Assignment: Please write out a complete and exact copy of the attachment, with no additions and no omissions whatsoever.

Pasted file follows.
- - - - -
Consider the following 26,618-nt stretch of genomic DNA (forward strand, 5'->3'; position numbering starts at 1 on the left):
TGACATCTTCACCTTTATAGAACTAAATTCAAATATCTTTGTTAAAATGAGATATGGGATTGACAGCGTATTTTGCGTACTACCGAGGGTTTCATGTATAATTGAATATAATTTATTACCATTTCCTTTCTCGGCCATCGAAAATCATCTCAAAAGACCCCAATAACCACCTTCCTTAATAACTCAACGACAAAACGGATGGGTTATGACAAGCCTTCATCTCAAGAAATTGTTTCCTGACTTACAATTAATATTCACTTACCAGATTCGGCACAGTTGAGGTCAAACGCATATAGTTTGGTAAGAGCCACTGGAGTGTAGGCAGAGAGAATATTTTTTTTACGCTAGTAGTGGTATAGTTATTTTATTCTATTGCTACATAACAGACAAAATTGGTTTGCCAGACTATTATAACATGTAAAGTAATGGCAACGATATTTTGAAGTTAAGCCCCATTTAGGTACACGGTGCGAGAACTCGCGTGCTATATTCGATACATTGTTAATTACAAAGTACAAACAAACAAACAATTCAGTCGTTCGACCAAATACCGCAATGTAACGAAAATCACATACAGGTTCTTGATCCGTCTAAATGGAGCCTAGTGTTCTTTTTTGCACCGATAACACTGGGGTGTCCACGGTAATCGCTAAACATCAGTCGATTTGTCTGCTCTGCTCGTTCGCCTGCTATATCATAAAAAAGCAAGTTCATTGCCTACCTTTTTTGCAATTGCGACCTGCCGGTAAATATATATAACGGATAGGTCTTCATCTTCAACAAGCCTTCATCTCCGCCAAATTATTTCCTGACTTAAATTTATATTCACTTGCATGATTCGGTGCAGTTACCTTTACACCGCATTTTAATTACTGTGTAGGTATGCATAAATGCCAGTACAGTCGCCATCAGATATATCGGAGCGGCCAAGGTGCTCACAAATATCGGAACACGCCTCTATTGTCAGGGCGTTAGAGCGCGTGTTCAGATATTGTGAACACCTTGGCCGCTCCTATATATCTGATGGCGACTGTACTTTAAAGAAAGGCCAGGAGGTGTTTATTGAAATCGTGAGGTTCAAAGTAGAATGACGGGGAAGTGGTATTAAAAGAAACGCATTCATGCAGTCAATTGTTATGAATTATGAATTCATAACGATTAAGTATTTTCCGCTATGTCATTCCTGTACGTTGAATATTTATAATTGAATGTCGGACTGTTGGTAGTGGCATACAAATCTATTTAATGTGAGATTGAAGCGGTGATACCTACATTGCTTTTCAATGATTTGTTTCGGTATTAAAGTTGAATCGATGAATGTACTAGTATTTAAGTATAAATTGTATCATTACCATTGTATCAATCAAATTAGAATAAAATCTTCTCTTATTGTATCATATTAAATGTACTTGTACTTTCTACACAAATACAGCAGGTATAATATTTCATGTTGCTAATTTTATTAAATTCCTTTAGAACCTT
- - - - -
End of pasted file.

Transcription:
Consider the following 26,618-nt stretch of genomic DNA (forward strand, 5'->3'; position numbering starts at 1 on the left):
TGACATCTTCACCTTTATAGAACTAAATTCAAATATCTTTGTTAAAATGAGATATGGGATTGACAGCGTATTTTGCGTACTACCGAGGGTTTCATGTATAATTGAATATAATTTATTACCATTTCCTTTCTCGGCCATCGAAAATCATCTCAAAAGACCCCAATAACCACCTTCCTTAATAACTCAACGACAAAACGGATGGGTTATGACAAGCCTTCATCTCAAGAAATTGTTTCCTGACTTACAATTAATATTCACTTACCAGATTCGGCACAGTTGAGGTCAAACGCATATAGTTTGGTAAGAGCCACTGGAGTGTAGGCAGAGAGAATATTTTTTTTACGCTAGTAGTGGTATAGTTATTTTATTCTATTGCTACATAACAGACAAAATTGGTTTGCCAGACTATTATAACATGTAAAGTAATGGCAACGATATTTTGAAGTTAAGCCCCATTTAGGTACACGGTGCGAGAACTCGCGTGCTATATTCGATACATTGTTAATTACAAAGTACAAACAAACAAACAATTCAGTCGTTCGACCAAATACCGCAATGTAACGAAAATCACATACAGGTTCTTGATCCGTCTAAATGGAGCCTAGTGTTCTTTTTTGCACCGATAACACTGGGGTGTCCACGGTAATCGCTAAACATCAGTCGATTTGTCTGCTCTGCTCGTTCGCCTGCTATATCATAAAAAAGCAAGTTCATTGCCTACCTTTTTTGCAATTGCGACCTGCCGGTAAATATATATAACGGATAGGTCTTCATCTTCAACAAGCCTTCATCTCCGCCAAATTATTTCCTGACTTAAATTTATATTCACTTGCATGATTCGGTGCAGTTACCTTTACACCGCATTTTAATTACTGTGTAGGTATGCATAAATGCCAGTACAGTCGCCATCAGATATATCGGAGCGGCCAAGGTGCTCACAAATATCGGAACACGCCTCTATTGTCAGGGCGTTAGAGCGCGTGTTCAGATATTGTGAACACCTTGGCCGCTCCTATATATCTGATGGCGACTGTACTTTAAAGAAAGGCCAGGAGGTGTTTATTGAAATCGTGAGGTTCAAAGTAGAATGACGGGGAAGTGGTATTAAAAGAAACGCATTCATGCAGTCAATTGTTATGAATTATGAATTCATAACGATTAAGTATTTTCCGCTATGTCATTCCTGTACGTTGAATATTTATAATTGAATGTCGGACTGTTGGTAGTGGCATACAAATCTATTTAATGTGAGATTGAAGCGGTGATACCTACATTGCTTTTCAATGATTTGTTTCGGTATTAAAGTTGAATCGATGAATGTACTAGTATTTAAGTATAAATTGTATCATTACCATTGTATCAATCAAATTAGAATAAAATCTTCTCTTATTGTATCATATTAAATGTACTTGTACTTTCTACACAAATACAGCAGGTATAATATTTCATGTTGCTAATTTTATTAAATTCCTTTAGAACCTT